Test MethodAntibiotic susceptibility testing method used  Encryption of identifiers to protect patient confidentiality

  The patient and specimen identifiers are encrypted before transmission using a key known only to the participating institution. For additional security, all data fields are further encrypted and compressed using commercial system, PGP. The participant retains the PGP public key.

2.3.5  Data transmission

  In most cases, participants transmit their data via the Internet using File Transfer Protocol (FTP). Where local security arrangements forbid this kind of transmission, the data are sent as an electronic mail attachment.

2.3.6  Data processing

  Data processing activities are centralised at Focus Technologies' head office in Herndon, Virginia in the United States.  Normalisation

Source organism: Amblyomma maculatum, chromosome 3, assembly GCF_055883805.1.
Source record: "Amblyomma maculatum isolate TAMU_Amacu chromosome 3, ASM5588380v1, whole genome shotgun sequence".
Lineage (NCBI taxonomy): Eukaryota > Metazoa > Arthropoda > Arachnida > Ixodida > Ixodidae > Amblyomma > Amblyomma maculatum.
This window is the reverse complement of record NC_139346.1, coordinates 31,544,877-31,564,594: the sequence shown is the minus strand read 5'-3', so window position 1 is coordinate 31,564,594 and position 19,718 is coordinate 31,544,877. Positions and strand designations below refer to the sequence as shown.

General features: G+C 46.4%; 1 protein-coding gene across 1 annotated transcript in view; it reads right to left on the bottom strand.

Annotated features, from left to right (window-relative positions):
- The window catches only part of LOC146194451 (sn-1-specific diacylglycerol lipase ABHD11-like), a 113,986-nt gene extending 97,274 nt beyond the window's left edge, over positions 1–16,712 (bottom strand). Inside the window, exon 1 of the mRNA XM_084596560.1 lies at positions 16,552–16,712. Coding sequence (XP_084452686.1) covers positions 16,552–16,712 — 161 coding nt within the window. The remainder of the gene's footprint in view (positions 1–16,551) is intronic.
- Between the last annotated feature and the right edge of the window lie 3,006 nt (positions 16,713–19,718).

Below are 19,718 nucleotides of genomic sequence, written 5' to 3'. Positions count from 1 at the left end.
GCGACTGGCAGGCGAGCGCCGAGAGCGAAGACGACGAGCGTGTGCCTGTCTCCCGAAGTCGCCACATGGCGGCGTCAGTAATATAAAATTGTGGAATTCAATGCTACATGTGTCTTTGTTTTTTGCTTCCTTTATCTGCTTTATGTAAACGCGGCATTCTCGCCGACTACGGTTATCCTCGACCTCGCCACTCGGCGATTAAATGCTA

Normalisation would not be required if all laboratories adhered to the same nomenclature for organisms, antibiotics and specimen descriptions. This is the position of ONERBA, the organisation that oversees the surveillance of antibiotic susceptibility data in France. At present there is no rigid standardisation of nomenclature, apart from that introduced passively through the use of automated systems, so in order that data from diverse sources may be compared, Focus Technologies has defined a standard nomenclature for organisms, antibiotics, specimen types, gender and patient locations. Participants are not required to use this standard nomenclature when transmitting data, instead conversion tables are established with each participant before data transmission begins. The data are automatically converted to the standardised nomenclature on receipt. If a previously un-encountered data item is received, it is referred back to the participant for interpretation and the conversion tables updated.  Detection of unusual resistance